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The Enteric Nervous System

Our working group has been dealing with the embryonic and early childhood development of the enteric nervous system (ENS) for over 20 years. Using human tissue as well as animal models, we gain insight into what causes ENS diseases with the aim of developing new therapy options.

The ENS shows large differences both in terms of structure and in its response to substances that affect the growth and development of nerve cells, depending on the organism’s developmental stage. There are also great differences in the function of the nerve structures. Substances that affect the cells of the ENS in their development and their differentiation include growth factors (GDNF, CNTF, BDNF, FGF-2) and inflammatory messengers (interleukins).

The Complexity of an Autonomous Nervous System

The gastrointestinal tract has its own complex (autonomous) nervous system: the so-called enteric nervous system (ENS). This coordinates and controls essential functions of the gastrointestinal tract, such as motility, secretion and absorption. The ENS is therefore of great importance for the healthy functioning of the gastrointestinal tract.

Cases of malfunction or developmental disorders can lead to many diseases, including secondary immunological diseases, since the ENS is a gateway for antigens.


One of the key findings is that the ENS functions largely independently from the central nervous system. Due to its extraordinarily high number of neurons, their different cell architecture, their arrangement in complex networks and the wide range of carrier substances, the ENS is known as the “brain-within-the-gut”.

Failure during the ENS embryonic development

During embryonic development, precursor cells migrate from the neural crest into the intestine and differentiate into so-called glial and nerve cells, which form the ENS in their complex network. Any perturbances during the ENS formation, will result in serious disorders of the intestinal innervation and clinical diseases such as the megacolon congenitum (Hirschsprung's disease).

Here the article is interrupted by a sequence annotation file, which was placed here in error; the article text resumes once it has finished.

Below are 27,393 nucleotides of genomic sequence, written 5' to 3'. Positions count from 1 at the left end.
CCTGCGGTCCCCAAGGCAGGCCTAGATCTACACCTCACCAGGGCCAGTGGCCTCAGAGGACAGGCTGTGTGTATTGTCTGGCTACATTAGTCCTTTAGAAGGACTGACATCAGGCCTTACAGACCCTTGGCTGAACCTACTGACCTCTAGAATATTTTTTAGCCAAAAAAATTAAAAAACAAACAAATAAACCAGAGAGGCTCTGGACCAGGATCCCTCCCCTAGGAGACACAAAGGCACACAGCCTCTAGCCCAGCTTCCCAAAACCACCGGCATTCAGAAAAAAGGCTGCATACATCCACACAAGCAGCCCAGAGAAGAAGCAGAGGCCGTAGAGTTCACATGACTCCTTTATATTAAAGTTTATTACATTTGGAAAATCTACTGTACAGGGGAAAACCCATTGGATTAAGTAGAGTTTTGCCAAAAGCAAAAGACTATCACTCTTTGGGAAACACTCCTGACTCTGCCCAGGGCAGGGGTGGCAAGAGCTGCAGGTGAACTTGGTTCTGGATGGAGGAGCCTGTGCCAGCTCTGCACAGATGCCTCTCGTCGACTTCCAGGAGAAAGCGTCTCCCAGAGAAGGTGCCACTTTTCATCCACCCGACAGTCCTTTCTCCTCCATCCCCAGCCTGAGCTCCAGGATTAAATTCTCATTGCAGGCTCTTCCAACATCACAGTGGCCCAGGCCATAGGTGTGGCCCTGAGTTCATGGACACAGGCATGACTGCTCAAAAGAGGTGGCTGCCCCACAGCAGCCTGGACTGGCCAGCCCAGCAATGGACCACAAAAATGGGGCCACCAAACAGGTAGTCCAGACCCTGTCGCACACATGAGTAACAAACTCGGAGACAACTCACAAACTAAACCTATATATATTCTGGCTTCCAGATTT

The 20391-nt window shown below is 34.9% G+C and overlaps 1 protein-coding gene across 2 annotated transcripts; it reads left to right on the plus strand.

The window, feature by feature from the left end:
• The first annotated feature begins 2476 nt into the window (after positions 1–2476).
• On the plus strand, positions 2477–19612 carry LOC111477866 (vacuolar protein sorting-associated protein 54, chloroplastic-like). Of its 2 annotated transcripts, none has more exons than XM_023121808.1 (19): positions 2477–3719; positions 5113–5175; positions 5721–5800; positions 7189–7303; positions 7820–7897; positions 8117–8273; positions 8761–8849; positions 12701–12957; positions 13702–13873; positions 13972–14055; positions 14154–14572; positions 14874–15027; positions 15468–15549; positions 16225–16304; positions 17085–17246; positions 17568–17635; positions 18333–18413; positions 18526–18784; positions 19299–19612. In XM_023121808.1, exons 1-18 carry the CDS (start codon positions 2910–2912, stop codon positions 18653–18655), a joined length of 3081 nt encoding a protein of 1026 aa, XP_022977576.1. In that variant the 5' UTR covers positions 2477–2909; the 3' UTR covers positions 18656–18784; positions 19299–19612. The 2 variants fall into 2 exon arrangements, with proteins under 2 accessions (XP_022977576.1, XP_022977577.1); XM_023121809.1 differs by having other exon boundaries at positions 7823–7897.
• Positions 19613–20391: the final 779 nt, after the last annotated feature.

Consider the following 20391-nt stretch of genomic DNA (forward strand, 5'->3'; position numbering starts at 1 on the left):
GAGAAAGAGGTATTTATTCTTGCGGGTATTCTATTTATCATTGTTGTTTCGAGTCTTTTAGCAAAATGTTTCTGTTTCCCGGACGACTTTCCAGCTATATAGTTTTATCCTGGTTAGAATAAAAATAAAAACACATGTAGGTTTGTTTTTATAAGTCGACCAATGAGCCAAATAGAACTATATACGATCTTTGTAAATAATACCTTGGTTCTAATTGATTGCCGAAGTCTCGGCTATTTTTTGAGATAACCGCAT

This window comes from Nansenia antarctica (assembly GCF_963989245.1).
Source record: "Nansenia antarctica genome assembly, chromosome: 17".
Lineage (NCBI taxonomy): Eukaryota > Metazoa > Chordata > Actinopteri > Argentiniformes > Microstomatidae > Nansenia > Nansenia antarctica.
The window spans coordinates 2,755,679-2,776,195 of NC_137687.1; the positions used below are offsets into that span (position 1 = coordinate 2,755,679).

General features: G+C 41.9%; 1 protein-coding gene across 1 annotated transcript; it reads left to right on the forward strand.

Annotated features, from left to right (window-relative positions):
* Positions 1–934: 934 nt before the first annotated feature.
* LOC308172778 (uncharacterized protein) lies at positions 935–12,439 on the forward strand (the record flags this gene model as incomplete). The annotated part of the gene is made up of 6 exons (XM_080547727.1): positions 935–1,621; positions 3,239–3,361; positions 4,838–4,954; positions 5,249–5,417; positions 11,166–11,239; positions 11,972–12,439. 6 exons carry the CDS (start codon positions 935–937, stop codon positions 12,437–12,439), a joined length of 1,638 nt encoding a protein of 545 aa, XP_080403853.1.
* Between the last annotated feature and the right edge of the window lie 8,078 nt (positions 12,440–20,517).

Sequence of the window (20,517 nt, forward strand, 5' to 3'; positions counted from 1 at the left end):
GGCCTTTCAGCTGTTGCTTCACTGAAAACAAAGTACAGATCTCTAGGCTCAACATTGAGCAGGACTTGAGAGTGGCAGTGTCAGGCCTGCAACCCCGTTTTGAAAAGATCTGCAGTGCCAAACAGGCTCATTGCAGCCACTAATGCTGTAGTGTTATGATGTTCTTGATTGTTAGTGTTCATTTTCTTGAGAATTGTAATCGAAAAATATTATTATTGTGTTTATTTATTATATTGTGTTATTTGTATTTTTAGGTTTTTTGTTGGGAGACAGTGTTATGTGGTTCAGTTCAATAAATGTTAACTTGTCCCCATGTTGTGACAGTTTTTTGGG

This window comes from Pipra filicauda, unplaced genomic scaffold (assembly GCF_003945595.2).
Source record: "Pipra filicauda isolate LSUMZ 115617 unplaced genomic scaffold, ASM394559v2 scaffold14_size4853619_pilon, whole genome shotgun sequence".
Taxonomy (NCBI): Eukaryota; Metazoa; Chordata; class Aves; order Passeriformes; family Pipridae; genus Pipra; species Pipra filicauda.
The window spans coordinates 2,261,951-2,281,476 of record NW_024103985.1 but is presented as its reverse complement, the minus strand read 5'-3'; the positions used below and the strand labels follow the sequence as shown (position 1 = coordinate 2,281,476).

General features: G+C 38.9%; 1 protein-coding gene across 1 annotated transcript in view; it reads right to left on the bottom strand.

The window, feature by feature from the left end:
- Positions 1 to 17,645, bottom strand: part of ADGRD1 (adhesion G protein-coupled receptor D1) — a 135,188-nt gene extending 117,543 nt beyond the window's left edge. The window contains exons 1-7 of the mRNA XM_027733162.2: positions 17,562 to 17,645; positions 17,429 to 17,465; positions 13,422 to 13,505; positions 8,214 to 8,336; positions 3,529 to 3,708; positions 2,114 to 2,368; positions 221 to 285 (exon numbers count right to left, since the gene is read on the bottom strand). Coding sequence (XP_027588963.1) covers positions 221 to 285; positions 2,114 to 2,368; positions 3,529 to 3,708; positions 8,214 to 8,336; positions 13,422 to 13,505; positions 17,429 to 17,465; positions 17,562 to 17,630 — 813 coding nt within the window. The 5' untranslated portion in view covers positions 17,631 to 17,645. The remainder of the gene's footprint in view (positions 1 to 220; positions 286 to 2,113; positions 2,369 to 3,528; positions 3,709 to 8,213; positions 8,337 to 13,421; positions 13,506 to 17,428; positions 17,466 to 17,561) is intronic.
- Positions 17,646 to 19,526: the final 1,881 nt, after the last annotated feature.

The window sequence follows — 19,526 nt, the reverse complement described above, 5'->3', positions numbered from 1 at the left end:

Congenital Diaphragmatic Hernia

Congenital diaphragmatic hernia (CDH) is an acutely life-threatening malformation for the newborn child. The disease is caused by an abnormal development of the diaphragm in the fetal period, which leads to defects ranging from a thinned area in the diaphragm to its complete absence. An absent or only partially formed diaphragm results in an abnormal opening (hernia) that allows the stomach and intestines to move into the chest cavity and crowd the heart and lungs. This crowding can lead to underdevelopment of the lungs (pulmonary hypoplasia), potentially resulting in life-threatening breathing difficulties that can beapparent immediately after birth. However, if the diagnosis of CDH can be made prenatally treatment options are good and most patients reach a high quality of life. In order to secure the best outcome, women who receive the diagnosis of a CDH in their unborn child, should always be referred to a highly specialized center.


Contact Person

Doctoral Thesis

For Inquiries about doctoral thesis, please contact:

Lucas Wessel

Univ.-Prof. Dr. Dr. h.c. Lucas M. Wessel

Director of the Pediatric Surgery Clinic, UMM

Research projects

For Inquiries about lab stays, master studies and research projects, please contact:

Dr. Rasul Khasanov

Resident in Pediatric Surgery
Research Fellow

Dr. María Ángeles Tapia-Laliena

Senior Scientist
Project Leader